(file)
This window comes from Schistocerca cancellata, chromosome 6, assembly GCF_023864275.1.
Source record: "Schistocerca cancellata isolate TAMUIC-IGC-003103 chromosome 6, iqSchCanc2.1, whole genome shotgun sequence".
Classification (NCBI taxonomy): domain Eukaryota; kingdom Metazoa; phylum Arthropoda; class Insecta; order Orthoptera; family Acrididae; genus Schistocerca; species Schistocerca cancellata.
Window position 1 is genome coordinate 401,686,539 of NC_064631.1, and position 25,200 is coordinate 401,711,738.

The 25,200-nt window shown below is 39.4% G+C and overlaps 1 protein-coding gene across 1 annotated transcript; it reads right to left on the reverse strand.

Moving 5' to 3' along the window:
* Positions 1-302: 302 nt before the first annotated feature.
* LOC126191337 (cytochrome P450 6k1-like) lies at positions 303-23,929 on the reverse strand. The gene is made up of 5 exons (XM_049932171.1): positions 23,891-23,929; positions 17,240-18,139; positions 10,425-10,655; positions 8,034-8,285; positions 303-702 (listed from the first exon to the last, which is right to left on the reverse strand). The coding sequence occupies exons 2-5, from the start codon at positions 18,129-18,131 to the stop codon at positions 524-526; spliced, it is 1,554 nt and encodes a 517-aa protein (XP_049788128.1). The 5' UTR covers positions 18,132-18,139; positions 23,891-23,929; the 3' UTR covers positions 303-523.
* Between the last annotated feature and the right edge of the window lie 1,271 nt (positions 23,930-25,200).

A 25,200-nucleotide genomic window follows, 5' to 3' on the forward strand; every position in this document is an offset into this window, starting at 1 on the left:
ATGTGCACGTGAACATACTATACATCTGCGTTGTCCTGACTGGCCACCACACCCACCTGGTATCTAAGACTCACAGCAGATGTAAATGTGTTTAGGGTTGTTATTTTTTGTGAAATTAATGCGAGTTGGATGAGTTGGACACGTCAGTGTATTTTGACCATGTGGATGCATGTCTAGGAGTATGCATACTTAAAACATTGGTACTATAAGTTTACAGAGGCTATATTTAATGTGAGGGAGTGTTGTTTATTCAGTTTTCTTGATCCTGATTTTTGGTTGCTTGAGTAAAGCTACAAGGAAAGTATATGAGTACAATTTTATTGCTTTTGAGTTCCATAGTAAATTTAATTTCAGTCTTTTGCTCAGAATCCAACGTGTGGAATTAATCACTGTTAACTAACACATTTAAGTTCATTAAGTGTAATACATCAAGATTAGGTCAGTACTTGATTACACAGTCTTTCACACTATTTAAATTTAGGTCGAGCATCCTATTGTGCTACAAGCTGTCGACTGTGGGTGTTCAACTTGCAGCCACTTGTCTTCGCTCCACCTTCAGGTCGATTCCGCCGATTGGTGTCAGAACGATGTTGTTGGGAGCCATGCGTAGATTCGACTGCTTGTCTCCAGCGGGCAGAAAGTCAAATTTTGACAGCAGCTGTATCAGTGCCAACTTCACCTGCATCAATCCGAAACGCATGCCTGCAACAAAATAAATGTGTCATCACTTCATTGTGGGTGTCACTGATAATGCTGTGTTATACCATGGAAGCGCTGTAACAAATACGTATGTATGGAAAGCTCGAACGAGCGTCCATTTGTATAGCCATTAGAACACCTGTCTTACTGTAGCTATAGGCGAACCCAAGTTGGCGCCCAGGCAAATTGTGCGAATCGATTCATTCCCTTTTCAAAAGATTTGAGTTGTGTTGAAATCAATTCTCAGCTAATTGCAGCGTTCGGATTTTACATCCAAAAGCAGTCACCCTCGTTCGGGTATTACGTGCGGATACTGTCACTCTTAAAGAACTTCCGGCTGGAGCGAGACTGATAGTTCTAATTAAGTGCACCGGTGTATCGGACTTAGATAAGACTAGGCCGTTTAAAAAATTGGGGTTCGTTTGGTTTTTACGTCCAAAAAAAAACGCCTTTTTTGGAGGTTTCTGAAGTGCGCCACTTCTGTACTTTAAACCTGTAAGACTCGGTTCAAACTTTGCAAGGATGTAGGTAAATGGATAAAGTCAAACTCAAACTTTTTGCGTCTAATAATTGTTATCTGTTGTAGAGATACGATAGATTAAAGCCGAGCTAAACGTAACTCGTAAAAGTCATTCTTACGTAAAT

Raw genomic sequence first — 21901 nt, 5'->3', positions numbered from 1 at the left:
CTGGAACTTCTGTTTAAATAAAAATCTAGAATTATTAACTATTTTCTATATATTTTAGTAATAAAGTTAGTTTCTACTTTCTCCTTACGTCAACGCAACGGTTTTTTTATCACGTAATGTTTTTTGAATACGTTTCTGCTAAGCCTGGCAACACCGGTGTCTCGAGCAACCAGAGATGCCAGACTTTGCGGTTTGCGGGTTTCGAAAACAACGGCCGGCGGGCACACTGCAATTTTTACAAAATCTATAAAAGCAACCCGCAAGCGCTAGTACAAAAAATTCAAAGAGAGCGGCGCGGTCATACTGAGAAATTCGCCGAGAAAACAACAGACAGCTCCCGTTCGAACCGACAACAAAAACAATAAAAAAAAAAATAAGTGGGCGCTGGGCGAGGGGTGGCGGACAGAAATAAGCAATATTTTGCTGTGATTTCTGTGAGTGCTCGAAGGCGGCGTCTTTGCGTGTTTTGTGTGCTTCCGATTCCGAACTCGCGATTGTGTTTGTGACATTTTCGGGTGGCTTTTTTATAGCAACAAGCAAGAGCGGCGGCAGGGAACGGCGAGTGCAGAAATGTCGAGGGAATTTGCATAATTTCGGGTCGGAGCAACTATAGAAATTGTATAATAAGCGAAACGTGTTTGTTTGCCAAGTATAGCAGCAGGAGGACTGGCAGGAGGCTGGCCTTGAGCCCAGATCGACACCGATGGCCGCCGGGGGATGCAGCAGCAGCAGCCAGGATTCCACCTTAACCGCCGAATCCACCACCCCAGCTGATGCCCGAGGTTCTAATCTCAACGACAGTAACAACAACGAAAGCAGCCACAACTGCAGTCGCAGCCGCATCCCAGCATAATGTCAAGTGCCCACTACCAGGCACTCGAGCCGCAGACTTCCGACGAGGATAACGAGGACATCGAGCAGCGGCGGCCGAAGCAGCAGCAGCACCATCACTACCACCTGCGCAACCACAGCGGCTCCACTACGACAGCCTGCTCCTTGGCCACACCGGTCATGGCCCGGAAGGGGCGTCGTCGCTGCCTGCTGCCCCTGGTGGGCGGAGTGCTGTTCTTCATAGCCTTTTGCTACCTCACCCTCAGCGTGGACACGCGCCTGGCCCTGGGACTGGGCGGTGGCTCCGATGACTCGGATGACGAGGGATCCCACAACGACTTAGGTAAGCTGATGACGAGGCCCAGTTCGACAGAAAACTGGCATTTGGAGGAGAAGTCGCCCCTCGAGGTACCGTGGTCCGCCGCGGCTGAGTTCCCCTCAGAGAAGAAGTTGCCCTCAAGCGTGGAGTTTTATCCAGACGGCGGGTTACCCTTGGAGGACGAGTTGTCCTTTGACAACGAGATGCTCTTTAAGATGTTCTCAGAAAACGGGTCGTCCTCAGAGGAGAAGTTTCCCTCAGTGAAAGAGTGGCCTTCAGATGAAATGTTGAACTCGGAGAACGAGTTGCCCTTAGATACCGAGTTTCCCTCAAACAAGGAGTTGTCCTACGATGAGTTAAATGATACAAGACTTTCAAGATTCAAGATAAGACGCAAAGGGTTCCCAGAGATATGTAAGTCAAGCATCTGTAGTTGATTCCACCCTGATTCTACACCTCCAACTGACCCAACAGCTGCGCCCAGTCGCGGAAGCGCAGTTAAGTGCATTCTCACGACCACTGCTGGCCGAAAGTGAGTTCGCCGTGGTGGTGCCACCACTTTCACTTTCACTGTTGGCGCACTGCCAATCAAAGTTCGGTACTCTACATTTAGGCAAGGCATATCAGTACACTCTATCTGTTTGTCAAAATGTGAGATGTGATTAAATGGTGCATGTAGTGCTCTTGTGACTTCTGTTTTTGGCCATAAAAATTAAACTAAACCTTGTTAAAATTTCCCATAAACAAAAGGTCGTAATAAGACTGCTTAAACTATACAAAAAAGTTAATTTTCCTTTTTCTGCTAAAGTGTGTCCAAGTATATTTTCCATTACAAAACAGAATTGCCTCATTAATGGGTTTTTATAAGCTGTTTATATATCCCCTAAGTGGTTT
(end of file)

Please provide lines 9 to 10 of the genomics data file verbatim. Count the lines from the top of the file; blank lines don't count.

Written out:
* Between the last annotated feature and the right edge of the window lie 1,271 nt (positions 23,930-25,200).

A 25,200-nucleotide genomic window follows, 5' to 3' on the forward strand; every position in this document is an offset into this window, starting at 1 on the left: